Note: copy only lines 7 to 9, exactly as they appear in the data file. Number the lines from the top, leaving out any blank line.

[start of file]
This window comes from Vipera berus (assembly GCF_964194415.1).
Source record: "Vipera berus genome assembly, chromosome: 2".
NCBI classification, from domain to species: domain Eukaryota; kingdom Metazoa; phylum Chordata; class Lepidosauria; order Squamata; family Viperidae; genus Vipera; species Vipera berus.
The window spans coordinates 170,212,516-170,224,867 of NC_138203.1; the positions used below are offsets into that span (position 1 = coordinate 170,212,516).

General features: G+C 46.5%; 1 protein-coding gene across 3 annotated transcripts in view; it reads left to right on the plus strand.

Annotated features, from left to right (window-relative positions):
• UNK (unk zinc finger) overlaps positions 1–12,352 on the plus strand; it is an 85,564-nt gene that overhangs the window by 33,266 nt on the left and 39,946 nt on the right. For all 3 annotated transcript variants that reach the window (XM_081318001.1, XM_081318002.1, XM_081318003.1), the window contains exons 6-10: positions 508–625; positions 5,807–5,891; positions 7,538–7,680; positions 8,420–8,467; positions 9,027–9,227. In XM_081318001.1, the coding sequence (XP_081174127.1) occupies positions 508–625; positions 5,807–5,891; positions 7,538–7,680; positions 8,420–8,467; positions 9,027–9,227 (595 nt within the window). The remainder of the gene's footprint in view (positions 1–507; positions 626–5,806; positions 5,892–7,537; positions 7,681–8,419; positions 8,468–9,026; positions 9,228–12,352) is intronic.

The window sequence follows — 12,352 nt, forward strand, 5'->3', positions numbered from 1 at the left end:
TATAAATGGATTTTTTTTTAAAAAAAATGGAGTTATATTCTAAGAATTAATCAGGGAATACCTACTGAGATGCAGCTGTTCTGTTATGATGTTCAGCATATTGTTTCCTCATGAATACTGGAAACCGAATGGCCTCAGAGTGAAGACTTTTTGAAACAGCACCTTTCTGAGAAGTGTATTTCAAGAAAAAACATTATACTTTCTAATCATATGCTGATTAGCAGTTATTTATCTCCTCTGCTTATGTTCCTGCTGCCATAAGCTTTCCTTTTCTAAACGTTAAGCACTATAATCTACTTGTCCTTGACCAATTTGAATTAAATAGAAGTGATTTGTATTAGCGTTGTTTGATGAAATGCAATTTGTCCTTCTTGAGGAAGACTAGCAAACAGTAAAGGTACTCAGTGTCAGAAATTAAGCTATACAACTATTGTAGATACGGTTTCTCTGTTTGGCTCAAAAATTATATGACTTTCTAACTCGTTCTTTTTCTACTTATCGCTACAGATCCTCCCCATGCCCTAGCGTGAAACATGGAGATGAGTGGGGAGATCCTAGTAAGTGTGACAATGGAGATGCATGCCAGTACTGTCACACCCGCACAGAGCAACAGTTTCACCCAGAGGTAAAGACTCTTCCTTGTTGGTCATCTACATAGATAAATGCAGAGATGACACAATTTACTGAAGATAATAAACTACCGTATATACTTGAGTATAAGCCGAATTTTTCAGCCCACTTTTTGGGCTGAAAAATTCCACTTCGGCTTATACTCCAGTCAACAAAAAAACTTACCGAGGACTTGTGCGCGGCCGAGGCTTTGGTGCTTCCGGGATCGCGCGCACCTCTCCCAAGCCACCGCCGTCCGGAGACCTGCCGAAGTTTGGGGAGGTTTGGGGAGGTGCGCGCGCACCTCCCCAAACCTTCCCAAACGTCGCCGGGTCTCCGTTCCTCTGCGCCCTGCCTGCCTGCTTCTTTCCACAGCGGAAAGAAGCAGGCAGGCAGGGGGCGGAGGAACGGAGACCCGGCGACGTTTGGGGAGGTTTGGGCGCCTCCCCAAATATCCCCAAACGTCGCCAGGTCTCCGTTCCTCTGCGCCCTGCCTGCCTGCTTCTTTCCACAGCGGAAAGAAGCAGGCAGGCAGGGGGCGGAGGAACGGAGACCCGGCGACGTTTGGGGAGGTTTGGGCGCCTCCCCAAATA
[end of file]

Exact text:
• UNK (unk zinc finger) overlaps positions 1–12,352 on the plus strand; it is an 85,564-nt gene that overhangs the window by 33,266 nt on the left and 39,946 nt on the right. For all 3 annotated transcript variants that reach the window (XM_081318001.1, XM_081318002.1, XM_081318003.1), the window contains exons 6-10: positions 508–625; positions 5,807–5,891; positions 7,538–7,680; positions 8,420–8,467; positions 9,027–9,227. In XM_081318001.1, the coding sequence (XP_081174127.1) occupies positions 508–625; positions 5,807–5,891; positions 7,538–7,680; positions 8,420–8,467; positions 9,027–9,227 (595 nt within the window). The remainder of the gene's footprint in view (positions 1–507; positions 626–5,806; positions 5,892–7,537; positions 7,681–8,419; positions 8,468–9,026; positions 9,228–12,352) is intronic.

The window sequence follows — 12,352 nt, forward strand, 5'->3', positions numbered from 1 at the left end:
TATAAATGGATTTTTTTTTAAAAAAAATGGAGTTATATTCTAAGAATTAATCAGGGAATACCTACTGAGATGCAGCTGTTCTGTTATGATGTTCAGCATATTGTTTCCTCATGAATACTGGAAACCGAATGGCCTCAGAGTGAAGACTTTTTGAAACAGCACCTTTCTGAGAAGTGTATTTCAAGAAAAAACATTATACTTTCTAATCATATGCTGATTAGCAGTTATTTATCTCCTCTGCTTATGTTCCTGCTGCCATAAGCTTTCCTTTTCTAAACGTTAAGCACTATAATCTACTTGTCCTTGACCAATTTGAATTAAATAGAAGTGATTTGTATTAGCGTTGTTTGATGAAATGCAATTTGTCCTTCTTGAGGAAGACTAGCAAACAGTAAAGGTACTCAGTGTCAGAAATTAAGCTATACAACTATTGTAGATACGGTTTCTCTGTTTGGCTCAAAAATTATATGACTTTCTAACTCGTTCTTTTTCTACTTATCGCTACAGATCCTCCCCATGCCCTAGCGTGAAACATGGAGATGAGTGGGGAGATCCTAGTAAGTGTGACAATGGAGATGCATGCCAGTACTGTCACACCCGCACAGAGCAACAGTTTCACCCAGAGGTAAAGACTCTTCCTTGTTGGTCATCTACATAGATAAATGCAGAGATGACACAATTTACTGAAGATAATAAACTACCGTATATACTTGAGTATAAGCCGAATTTTTCAGCCCACTTTTTGGGCTGAAAAATTCCACTTCGGCTTATACTCCAGTCAACAAAAAAACTTACCGAGGACTTGTGCGCGGCCGAGGCTTTGGTGCTTCCGGGATCGCGCGCACCTCTCCCAAGCCACCGCCGTCCGGAGACCTGCCGAAGTTTGGGGAGGTTTGGGGAGGTGCGCGCGCACCTCCCCAAACCTTCCCAAACGTCGCCGGGTCTCCGTTCCTCTGCGCCCTGCCTGCCTGCTTCTTTCCACAGCGGAAAGAAGCAGGCAGGCAGGGGGCGGAGGAACGGAGACCCGGCGACGTTTGGGGAGGTTTGGGCGCCTCCCCAAATATCCCCAAACGTCGCCAGGTCTCCGTTCCTCTGCGCCCTGCCTGCCTGCTTCTTTCCACAGCGGAAAGAAGCAGGCAGGCAGGGGGCGGAGGAACGGAGACCCGGCGACGTTTGGGGAGGTTTGGGCGCCTCCCCAAATA